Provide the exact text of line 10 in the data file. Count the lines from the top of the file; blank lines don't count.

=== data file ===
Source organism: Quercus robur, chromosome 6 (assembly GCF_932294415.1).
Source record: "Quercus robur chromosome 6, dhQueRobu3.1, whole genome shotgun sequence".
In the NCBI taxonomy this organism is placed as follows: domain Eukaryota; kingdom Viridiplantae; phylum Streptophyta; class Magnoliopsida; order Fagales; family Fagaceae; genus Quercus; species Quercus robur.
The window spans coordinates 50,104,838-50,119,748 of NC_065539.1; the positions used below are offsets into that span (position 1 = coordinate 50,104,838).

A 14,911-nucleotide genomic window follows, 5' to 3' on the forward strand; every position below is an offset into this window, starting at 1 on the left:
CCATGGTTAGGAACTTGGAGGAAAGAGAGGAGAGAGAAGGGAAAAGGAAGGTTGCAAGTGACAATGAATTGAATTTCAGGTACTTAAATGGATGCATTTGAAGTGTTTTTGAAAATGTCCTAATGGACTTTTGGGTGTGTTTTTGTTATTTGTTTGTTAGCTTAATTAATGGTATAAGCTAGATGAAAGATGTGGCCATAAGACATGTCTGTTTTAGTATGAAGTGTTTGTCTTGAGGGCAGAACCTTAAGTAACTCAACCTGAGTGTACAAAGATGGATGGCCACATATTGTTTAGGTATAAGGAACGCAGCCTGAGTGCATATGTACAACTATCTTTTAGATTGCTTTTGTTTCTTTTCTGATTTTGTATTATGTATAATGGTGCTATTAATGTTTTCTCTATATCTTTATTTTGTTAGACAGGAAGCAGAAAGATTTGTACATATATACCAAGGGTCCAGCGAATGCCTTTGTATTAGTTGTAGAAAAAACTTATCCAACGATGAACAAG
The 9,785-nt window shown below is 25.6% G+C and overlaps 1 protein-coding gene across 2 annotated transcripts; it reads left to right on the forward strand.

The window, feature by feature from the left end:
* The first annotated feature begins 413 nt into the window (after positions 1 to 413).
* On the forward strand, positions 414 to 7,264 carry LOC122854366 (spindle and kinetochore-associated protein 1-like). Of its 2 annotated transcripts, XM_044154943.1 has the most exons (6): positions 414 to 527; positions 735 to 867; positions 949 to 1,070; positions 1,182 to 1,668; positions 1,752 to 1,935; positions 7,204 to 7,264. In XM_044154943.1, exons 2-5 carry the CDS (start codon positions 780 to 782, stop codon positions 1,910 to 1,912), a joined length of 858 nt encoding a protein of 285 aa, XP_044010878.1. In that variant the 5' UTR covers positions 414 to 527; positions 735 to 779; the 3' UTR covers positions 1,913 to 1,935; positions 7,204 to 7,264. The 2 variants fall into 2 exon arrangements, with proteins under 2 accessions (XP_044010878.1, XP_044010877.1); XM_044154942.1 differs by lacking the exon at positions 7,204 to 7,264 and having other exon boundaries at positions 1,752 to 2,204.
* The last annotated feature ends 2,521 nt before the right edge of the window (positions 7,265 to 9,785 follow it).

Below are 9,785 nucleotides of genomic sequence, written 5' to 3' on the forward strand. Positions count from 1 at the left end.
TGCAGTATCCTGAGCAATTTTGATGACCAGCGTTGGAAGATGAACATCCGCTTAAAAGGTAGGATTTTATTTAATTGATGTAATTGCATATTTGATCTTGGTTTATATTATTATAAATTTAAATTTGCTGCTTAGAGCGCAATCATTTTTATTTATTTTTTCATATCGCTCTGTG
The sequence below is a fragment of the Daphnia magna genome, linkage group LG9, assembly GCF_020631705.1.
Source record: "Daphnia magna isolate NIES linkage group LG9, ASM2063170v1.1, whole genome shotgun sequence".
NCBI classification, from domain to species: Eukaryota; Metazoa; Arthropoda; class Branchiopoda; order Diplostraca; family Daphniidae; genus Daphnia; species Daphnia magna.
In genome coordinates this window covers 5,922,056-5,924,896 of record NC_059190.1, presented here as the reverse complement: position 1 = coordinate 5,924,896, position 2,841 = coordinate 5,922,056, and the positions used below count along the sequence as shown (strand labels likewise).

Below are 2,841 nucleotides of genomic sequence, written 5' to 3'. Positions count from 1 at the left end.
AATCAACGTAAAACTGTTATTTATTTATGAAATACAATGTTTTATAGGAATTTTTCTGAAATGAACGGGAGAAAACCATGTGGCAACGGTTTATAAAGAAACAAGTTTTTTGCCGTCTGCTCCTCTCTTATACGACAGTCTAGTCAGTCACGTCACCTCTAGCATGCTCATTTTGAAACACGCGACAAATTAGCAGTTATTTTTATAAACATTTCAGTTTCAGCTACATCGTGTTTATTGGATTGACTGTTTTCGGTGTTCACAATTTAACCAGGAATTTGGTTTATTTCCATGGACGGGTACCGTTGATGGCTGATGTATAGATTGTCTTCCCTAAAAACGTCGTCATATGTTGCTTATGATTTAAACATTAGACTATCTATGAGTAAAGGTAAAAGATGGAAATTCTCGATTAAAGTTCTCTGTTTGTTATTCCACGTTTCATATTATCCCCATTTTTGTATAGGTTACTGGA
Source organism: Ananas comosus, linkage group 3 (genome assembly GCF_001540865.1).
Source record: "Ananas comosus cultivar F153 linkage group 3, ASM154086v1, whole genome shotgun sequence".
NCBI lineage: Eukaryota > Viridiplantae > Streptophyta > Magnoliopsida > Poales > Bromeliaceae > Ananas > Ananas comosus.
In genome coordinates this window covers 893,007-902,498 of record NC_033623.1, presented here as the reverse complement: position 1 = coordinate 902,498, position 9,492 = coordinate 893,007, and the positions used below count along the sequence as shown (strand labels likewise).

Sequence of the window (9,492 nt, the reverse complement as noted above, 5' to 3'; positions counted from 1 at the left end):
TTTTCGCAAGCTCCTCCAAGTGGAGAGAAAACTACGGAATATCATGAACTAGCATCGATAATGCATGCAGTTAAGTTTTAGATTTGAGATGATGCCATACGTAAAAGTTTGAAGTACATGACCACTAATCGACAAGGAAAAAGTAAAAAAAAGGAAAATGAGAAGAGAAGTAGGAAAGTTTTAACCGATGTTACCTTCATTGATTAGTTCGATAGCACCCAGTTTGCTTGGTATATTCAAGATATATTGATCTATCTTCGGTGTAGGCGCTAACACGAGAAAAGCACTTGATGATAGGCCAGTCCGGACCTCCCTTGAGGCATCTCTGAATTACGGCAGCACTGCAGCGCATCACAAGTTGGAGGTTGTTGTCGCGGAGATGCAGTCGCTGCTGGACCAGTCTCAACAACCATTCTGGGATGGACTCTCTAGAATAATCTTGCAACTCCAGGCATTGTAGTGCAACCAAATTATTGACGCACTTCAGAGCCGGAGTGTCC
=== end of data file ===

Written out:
* On the forward strand, positions 414 to 7,264 carry LOC122854366 (spindle and kinetochore-associated protein 1-like). Of its 2 annotated transcripts, XM_044154943.1 has the most exons (6): positions 414 to 527; positions 735 to 867; positions 949 to 1,070; positions 1,182 to 1,668; positions 1,752 to 1,935; positions 7,204 to 7,264. In XM_044154943.1, exons 2-5 carry the CDS (start codon positions 780 to 782, stop codon positions 1,910 to 1,912), a joined length of 858 nt encoding a protein of 285 aa, XP_044010878.1. In that variant the 5' UTR covers positions 414 to 527; positions 735 to 779; the 3' UTR covers positions 1,913 to 1,935; positions 7,204 to 7,264. The 2 variants fall into 2 exon arrangements, with proteins under 2 accessions (XP_044010878.1, XP_044010877.1); XM_044154942.1 differs by lacking the exon at positions 7,204 to 7,264 and having other exon boundaries at positions 1,752 to 2,204.